I sort by quick meals, meats, desserts, etc and have some recipes handed down from quite a while back.
The cookbooks didn't make the cut, though. Too many good recipes online.
posted by TrishaU at 6:29 AM on June 6, 2018

I have a few pieces of notebook paper listing things we like to eat (In the order I remembered to write them down). Some have notations like "Based on roast tomatoes in X book" or "from Gastronomique" (which is not a cookbook, exactly), or "learned from Perry."

Too simple?
posted by Lesser Shrew at 7:38 AM on June 6, 2018

I use Paprika and I like it. You could make it work, although I'd agree it's not perfectly adapted to this purpose.

It almost sounds like a lab notebook would be a better fit. There are apps for that too.
posted by adamrice at 7:46 AM on June 6, 2018

Pinboard would do this quite nicely. It is a bookmarking service where you save webpages, but you can also save plain text notes. Tagging is important because then you can add those tags to a Bundle for a sort of Super Tag. If you have a Meat bundle, you can add chicken, beef, and pork to it and then you can see all bookmarks and notes with any of those three tags. note: this is not Pinterest!
posted by soelo at 9:28 AM on June 6, 2018

I started using Paprika, mostly at the strong urging here on the green.

I tried other alternatives, like notecards, notebooks, pinterest, etc. (I couldn't wrap my head around Evernote.)

I think of Paprika as a digital equivalent of an old recipe box with notecards in it. You can put as much or as little on the notecard as you want. There's room for ingredients, directions, as well as a notes panel.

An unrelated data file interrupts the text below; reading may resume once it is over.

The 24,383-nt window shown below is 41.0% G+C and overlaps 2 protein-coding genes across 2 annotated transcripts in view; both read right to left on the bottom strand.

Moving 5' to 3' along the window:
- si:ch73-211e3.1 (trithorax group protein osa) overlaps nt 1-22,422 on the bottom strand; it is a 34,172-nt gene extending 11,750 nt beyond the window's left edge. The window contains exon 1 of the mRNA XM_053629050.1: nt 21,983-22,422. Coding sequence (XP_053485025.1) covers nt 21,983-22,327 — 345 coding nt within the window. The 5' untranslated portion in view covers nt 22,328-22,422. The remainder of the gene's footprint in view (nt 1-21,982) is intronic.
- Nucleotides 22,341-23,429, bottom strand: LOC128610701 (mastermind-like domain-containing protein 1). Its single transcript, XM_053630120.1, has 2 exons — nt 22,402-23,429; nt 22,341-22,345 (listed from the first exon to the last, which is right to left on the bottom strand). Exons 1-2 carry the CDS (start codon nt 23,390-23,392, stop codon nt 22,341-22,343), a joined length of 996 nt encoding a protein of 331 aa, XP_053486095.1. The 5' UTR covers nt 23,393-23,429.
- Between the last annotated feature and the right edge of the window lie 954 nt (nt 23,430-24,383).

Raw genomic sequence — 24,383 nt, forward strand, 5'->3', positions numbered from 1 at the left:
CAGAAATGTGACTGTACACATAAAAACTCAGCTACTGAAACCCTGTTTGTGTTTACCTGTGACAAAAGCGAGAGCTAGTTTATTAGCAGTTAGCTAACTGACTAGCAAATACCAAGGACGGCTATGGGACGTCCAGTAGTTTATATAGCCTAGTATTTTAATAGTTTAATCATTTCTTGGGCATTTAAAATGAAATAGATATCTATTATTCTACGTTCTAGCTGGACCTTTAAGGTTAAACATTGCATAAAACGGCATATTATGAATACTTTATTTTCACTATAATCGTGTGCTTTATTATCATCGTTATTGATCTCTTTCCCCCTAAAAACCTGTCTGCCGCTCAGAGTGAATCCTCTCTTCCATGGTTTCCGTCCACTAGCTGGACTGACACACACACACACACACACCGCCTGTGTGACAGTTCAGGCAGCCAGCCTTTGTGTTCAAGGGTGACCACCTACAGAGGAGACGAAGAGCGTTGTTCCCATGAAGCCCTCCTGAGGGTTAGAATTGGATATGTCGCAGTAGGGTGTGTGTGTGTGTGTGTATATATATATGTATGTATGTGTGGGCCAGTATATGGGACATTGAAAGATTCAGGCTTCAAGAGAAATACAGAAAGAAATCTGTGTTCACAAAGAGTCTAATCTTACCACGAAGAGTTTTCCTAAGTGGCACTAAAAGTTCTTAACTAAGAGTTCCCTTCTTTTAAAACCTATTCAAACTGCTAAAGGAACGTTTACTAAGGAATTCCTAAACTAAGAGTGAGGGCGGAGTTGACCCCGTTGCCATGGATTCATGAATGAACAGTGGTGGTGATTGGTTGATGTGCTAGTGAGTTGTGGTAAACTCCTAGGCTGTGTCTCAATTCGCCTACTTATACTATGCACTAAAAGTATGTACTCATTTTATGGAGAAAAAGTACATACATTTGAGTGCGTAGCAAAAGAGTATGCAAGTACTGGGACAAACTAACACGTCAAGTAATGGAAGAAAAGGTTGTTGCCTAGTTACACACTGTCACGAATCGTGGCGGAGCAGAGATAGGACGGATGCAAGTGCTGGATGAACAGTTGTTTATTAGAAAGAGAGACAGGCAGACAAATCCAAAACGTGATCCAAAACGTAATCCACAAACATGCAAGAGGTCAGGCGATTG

I also use Paprika to save 'meals' that are combinations of the notecards that work well together.

I like using Pinterest to find recipes. Then once I make something I want to make again, I'll add it to Paprika. I never make a recipe the same way twice, but it's still nice to have it somewhere permanent, and not at the whim of a blogger who might take down their site. I add notes of what I tried, or what I want to try next time I make the recipe. Or I just adjust the ingredients/directions to reflect how I'd like to make it next time.

To me, Paprika has been the only recipe-saving method that I've stuck to (2 years and counting). I like how easy it is to browse my saved recipes and choose something for dinner. I purchased it for my desktop computer as well as my phone, and it's great to share between the two.
posted by hydra77 at 11:40 AM on June 6, 2018

If you're OK with it being public and stored in a Facebook owned service, I know people that use Instagram for this (or Tumblr, if you prefer the Verizon form of evil corporate overlord). They take a picture of the final product, tag it with what they want it to be searchable for, and then use the body of the text with any notes they have about the particular experiments that worked well or not so well. But they're also OK with vicarious readers following them based on searching for those tags.
posted by Candleman at 1:37 PM on June 6, 2018

We use Plan to Eat and it's great. You can search by ingredient.
posted by onecircleaday at 1:46 PM on June 6, 2018

How about GitHub? Here's an example (not mine, just an example). Perhaps not ideal for mobile usage, though.
posted by O9scar at 2:21 PM on June 6, 2018 [1 favorite]

Thanks guys, I can't identify a best answer, but it's been super useful reading all your comments. I still have to make my decision but I'm leaning towards using some of your organisation tips and using Paprika as skeleton system. Or alternatively using printed sheets that I keep updated. Thanks also for the book references.
posted by miaow at 11:09 PM on June 6, 2018

We have cooking styles in common! (Yay improvising, boo finicky.)